What is the PTSD Test and How AR MMJ Cards Uses it in the Clinical Setting?
The PTSD Test is a diagnostic screening tool used to quantify the severity of each of the 17 symptoms of PTSD. Each item of the questionnaire is scored on a symptom severity scale of 0 to 4, corresponding to “not at all’ to ‘extremely severe symptoms’.
Additional items are included to assess further comorbidities and global functional impairment. Patients and clinicians alike should note that this test is merely a screening tool and meant to stratify patients that would have a high likelihood of fitting the complete clinical picture of a PTSD diagnosis.
Like all diagnoses, the patient-reported clinical history must always be combined with the overall impression provided by the clinical interview with the healthcare provider.
A Brief History of the PTSD testing Protocol
According to the US Department of Veterans Affairs; in 1989, the United States developed a framework for a comprehensive assessment of PTSD symptoms, to gain an understanding of how to identify, classify, and rate veteran’s symptoms.
After it’s launch by the US Department of Veterans Affairs through the National Center for PTSD, the Clinician Administered PTSD scale (CAPS) emerged as the strongest predictor in the PTSD diagnostic toolkit.
It didn’t take long for psychiatrists country wide to adopt CAPS into their clinical setting for PTSD patients from widely arrayed backgrounds. The psychometric power in CAPS lies in the connection of measurable phenomena to subjective symptoms.
What are the 17 symptoms of PTSD?
The 17 symptoms of PTSD that are listed below, are simply some very common, which are evaluated on the PTSD test. These are not all of the symptoms of PTSD a person could experience. PTSD symptoms are board and encompass many things.
- Vivid flashbacks of the traumatic event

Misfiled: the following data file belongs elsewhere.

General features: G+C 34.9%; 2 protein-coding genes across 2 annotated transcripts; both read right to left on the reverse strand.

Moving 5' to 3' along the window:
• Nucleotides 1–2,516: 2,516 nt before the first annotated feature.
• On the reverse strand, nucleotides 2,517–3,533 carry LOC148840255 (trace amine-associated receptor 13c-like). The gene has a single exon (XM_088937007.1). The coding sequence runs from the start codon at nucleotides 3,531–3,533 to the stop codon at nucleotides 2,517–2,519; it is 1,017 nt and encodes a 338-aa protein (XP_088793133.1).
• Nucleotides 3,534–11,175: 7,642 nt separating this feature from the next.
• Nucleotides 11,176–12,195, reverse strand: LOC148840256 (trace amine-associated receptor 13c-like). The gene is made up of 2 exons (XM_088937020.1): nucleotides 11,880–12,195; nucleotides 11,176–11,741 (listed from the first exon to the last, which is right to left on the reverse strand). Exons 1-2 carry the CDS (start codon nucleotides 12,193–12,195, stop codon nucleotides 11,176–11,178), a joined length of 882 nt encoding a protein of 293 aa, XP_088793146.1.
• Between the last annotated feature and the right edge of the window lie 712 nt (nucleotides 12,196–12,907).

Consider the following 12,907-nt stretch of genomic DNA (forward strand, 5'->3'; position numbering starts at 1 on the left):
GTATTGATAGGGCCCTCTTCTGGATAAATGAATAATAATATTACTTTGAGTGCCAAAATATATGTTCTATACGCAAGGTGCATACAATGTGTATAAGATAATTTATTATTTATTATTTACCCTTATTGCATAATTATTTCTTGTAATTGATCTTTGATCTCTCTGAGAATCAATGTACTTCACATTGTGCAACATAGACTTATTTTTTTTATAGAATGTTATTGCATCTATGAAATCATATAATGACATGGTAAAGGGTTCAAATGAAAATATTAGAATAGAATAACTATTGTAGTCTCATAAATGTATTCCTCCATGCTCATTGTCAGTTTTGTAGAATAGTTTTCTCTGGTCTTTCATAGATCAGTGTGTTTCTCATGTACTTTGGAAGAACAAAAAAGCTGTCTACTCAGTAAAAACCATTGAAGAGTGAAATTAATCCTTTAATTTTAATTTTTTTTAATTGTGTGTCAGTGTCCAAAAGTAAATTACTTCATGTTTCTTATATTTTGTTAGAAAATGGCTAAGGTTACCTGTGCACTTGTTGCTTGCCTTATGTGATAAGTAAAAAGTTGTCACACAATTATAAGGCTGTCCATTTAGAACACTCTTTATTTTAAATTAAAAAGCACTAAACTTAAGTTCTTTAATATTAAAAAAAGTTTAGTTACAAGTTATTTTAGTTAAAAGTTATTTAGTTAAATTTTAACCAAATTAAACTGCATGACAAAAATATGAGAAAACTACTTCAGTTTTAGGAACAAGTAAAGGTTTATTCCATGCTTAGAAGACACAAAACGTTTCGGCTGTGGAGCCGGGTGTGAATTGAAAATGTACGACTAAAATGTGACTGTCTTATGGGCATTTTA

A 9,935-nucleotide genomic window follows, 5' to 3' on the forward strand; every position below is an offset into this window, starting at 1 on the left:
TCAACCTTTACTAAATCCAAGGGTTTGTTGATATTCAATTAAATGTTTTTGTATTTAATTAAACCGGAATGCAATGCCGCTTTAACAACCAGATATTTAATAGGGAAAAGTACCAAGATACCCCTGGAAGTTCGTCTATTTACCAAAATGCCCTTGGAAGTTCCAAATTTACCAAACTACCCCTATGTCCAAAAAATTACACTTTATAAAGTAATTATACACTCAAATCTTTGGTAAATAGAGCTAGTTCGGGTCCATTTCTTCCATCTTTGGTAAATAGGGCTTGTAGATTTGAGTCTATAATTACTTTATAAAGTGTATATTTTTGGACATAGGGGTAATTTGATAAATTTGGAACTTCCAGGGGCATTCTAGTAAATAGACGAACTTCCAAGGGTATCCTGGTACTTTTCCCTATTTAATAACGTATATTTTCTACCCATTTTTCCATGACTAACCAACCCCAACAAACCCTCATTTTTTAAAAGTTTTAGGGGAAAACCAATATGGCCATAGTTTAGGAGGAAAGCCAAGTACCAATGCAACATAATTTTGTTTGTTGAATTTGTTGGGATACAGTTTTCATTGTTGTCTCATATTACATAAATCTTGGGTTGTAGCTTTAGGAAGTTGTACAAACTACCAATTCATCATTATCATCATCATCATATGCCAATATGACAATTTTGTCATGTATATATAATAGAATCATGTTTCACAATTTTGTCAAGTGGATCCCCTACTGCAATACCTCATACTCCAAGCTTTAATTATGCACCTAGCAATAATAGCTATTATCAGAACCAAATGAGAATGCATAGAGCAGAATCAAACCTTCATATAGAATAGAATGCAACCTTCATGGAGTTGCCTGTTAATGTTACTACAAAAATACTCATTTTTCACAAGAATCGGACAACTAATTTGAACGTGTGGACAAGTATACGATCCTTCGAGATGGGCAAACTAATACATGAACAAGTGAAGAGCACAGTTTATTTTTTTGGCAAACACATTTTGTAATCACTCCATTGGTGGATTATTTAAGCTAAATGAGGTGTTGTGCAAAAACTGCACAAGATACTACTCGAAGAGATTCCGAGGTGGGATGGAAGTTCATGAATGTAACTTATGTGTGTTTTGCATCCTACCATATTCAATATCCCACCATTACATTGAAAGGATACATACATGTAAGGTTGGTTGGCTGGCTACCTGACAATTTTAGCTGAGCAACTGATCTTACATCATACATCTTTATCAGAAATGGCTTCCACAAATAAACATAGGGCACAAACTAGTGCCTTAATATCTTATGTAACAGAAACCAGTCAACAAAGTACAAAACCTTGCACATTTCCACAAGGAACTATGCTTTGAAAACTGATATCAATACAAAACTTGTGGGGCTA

- Intrusive or graphically disturbing memories
- Panic reactions in response to trigger reminders of trauma (sounds or certain personality traits).
- Avoiding thinking or talking about the event
- Avoiding places or situations that remind you of the event
- Feelings of hopelessness or emotional vulnerability
- Emotional separation from family and friends
- Problems forming and nurturing close relationships
- Pessimistic worldview or negative self-image
- Lack of interest in formerly pleasurable activities
- Easily startled or agitated
- Hypervigilance to danger situations (exit door strategy)
- Difficulty concentrating
- Feelings of shame and guilt
- Self-destructive behavior
Although these are the most commonly scored symptoms, by no mean is this list exhaustive of PTSD presentations. Clinical historical context must be elicited to fully grasp the constellation of complaints that comprise the final diagnostic step of PTSD.
How does AR MMJ Cards use the PTSD test to screen our patients?
As a medical marijuana certification clinic, we come into contact with the full spectrum of PTSD complaints from incidents ranging from mass shooting survivors to victims of unspeakable childhood abuse. The challenge for us was to correlate an objective score with subjective patient histories.
Furthermore, we had to do so in a HIPAA-compliant and cost-effective manner, for both the business and patients. Quality assessment of each submission requires labor force, but forcing patients to pay for this on the front end was not an option for us, even though other companies openly charge for this type of service.
Thankfully, our diligence paid off when we designed our free PTSD test, which integrates the freeform patient narrative and the CAPS score, which can then be reviewed by our medical professionals.
Our modified version of CAPS includes the freeform patient history which mandates detail of time and place associated with the event or series of events causing the current symptoms.
Later, in our New Patient form, patients are also asked to include current medications, whether or not they smoke cigarettes, and what sort of counseling they have undertaken for their symptoms.
By combining the questionnaire and patient history with the clinical interview, the interviewing clinician has a robust foundation of information to land on the correct diagnosis. I cannot emphasize enough the importance of patients feeling secure that clinicians are active and caring listeners.
Each patient is unique and deserves a maximum effort of empathy in managing sensitive mental health needs. After all, the best patient outcomes are achieved when sound science is applied with a healthy dose of sensitivity and encouragement.
If you think you may be experiencing symptoms of ptsd, and would like to find out if you can qualify for a medical marijuana card due to PTSD, follow this link to take our Free PTSD Test Now!